There are around 500 Indigenous economic development corporations across Canada. Together, they manage hundreds of millions of dollars in businesses and investments and are responsible for tens of thousands of jobs, giving these “EcDevs” the potential to bring about positive economic change not only in Indigenous communities but also the country as whole.
When they make decisions about which opportunities or community-owned companies to get involved with, Indigenous EcDevs consider both monetary return on investment and broader outcomes, such as sustainability, employment and health and wellness, a holistic perspective rooted in Indigenous ways of knowing and being.
These decisions are based on geographical, economic and cultural factors — what makes sense for one community might not make sense for another — as well as the specific pros and cons of each venture.
Accordingly, the investment decisions made by Indigenous EcDev managers are “vastly more complicated” than the choices facing the mangers of publicly traded corporations,” says Carleton University finance researcher D’Arcy O’Farrell, a PhD student at the Sprott School of Business.
Conventional economic tools and theories, he adds, don’t provide much support.
Despite this challenge, it’s incumbent on academics to respond to the Calls to Action issued by the Truth and Reconciliation Commission of Canada in any way they can, according to Rick Colbourne, Carleton’s Associate Dean, Equity and Inclusive Communities and an Indigenous leadership and management researcher at Sprott who is O’Farrell’s co-supervisor.
This includes conducting research that explores Indigenous investment decision-making and making the results of this research available to members of the non-Indigenous business community to help foster understanding and partnership.
And it’s one of the reasons that Sprott, as part of a multi-year strategy led by a national non-profit called Indigenous Works and its Luminary initiative, is actively engaging in “economic reconciliation.” Indigenous EcDevs play a strong role in Canada’s economy, and Carleton recognizes the need to support their work.
More Than Conventional ROI
Existing investment theory holds that the only objective of investors is to make money, says O’Farrell. That assumption is a necessary simplification for a complicated problem, and it works quite well when the investor is, say, an individual saving for retirement.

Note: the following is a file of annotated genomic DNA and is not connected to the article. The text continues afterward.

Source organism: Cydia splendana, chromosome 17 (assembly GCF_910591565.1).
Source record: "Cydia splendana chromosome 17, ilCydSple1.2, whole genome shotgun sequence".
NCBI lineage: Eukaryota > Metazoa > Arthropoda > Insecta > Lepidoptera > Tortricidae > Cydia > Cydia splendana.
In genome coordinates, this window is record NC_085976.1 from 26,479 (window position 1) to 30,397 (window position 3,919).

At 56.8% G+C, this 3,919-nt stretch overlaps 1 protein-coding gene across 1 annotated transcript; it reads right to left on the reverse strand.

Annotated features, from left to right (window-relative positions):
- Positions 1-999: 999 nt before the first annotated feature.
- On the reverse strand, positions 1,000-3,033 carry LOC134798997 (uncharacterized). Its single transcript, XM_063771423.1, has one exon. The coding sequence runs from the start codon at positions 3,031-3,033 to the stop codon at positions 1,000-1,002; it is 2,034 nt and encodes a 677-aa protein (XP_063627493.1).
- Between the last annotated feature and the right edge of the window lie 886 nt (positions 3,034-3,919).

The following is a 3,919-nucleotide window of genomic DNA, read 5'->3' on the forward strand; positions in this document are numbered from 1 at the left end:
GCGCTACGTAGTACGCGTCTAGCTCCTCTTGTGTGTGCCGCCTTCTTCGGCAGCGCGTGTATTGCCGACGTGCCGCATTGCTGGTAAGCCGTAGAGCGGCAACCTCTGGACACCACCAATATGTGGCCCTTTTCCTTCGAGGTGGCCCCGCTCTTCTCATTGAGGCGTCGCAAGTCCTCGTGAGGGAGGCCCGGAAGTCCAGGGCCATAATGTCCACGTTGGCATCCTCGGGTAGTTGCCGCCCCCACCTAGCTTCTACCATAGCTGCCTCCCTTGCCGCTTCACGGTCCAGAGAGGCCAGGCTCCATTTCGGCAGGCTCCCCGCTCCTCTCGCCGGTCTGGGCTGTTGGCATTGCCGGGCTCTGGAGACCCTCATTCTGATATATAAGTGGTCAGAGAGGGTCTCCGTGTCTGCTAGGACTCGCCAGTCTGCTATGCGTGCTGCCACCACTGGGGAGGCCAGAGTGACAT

But it’s not a good model for Indigenous EcDevs, whose managers invest for multiple objectives, exponentially increasingly the complexity of any analysis.
Another complication is the assumption that once an investment is made, the decision is locked in forever. This works fine, again, for a retirement portfolio.
“But when you’re investing in a business that you will actively manage,” O’Farrell says, “your initial outlay is only the beginning. Every day after that, there are decisions to be made which will impact the final outcome.”
All of these variables mean that, short of a powerful computer and precise mathematical model, Indigenous EcDev managers need to exercise a lot of judgement when making investment decisions. And that any insights gleaned from this process should be shared as part of the long journey toward reconciliation.
Increased Collaboration With Business Schools
Sprott was the first of dozens of university faculties to sign Indigenous Works’ Luminary charter, an effort to advance Indigenous innovation and grow economic well-being through increased collaboration among Indigenous businesses, communities and post-secondary institutions — in particular Canadian business schools, an academic discipline that has not historically been involved in Indigenous issues
“We’re looking for more long-term relationships and benefits coming out of research that resonates with Indigenous community needs, values and perspectives,” says Colbourne.
“Indigenous-led research can contribute to community socio-economic health and well-being by facilitating sovereignty, self-governance and self-determination. Business school research in Canada must be co-created and co-generated with Indigenous communities and EcDev corporations. It cannot be extractive — it has to be collaborative.”
Because this is a new direction for business schools, there are tremendous opportunities to explore, says Indigenous Works President and CEO Kelly Lendsay, who is also the founder and CEO of Luminary.
There’s a need for baseline information on Indigenous EcDevs and specific sectoral research in areas like agri-business, climate change and renewable energy systems.
Lendsay mentions the seaweed industry as an example. It’s a roughly $10 billion USD annual market in Asia, but Canada also has vast amounts of this sustainable food source on all three of our coastlines. With the right approach, Indigenous EcDevs in Arctic, Atlantic and Pacific communities could establish harvesting and export operations, providing local employment and enhancing food security in addition to bringing in revenue and building an Indigenous seaweed industry in Canada.
“Luminary’s research and innovation agenda can help Indigenous EcDevs develop new opportunities and make more informed business investments built on a foundation of solid research and innovation insights,” says Lendsay. “Indigenous EcDevs invest back into their communities, people, infrastructure and jobs.
“It’s nation building and it’s good for Canada and the world.”
By working together, Indigenous EcDevs and business schools both benefit, supporting the goals of the former and encouraging real-world impact for the latter. And by sharing the stories of successful EcDevs, the work of Sprott students like O’Farrell is demonstrating the possibilities and potential of Luminary — and could help inspire and support the next generation of Indigenous economic leaders.